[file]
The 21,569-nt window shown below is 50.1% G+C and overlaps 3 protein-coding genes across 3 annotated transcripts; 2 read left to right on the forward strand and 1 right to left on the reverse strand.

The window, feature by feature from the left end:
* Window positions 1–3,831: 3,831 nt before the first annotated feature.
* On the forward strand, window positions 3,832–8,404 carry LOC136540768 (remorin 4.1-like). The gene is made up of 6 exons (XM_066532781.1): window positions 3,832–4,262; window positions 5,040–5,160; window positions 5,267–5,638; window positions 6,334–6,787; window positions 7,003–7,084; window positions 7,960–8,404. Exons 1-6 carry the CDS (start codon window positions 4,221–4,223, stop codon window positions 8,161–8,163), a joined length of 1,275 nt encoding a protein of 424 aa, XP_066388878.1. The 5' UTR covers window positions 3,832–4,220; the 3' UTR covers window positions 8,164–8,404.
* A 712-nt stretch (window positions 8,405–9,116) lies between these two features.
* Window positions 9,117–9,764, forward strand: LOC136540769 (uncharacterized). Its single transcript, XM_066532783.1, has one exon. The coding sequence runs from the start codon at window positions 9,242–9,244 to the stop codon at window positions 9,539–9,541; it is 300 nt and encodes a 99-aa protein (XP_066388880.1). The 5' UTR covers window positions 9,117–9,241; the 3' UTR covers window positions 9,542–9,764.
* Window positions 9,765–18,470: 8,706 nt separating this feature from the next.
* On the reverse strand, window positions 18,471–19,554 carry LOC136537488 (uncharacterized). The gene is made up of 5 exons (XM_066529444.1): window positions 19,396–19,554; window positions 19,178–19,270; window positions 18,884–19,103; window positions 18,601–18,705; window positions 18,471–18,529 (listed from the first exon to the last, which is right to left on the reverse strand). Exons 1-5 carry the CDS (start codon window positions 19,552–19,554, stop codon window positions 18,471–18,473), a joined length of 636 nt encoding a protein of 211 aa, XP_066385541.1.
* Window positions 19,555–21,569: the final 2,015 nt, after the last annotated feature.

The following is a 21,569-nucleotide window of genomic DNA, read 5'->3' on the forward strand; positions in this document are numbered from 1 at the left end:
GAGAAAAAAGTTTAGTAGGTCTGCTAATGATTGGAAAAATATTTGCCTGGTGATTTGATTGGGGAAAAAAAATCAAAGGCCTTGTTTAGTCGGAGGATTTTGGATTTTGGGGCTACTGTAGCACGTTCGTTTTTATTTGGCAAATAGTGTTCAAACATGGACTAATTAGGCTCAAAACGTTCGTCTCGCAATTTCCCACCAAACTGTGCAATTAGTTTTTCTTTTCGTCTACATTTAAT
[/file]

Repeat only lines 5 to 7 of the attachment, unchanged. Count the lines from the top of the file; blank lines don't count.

* A 712-nt stretch (window positions 8,405–9,116) lies between these two features.
* Window positions 9,117–9,764, forward strand: LOC136540769 (uncharacterized). Its single transcript, XM_066532783.1, has one exon. The coding sequence runs from the start codon at window positions 9,242–9,244 to the stop codon at window positions 9,539–9,541; it is 300 nt and encodes a 99-aa protein (XP_066388880.1). The 5' UTR covers window positions 9,117–9,241; the 3' UTR covers window positions 9,542–9,764.
* Window positions 9,765–18,470: 8,706 nt separating this feature from the next.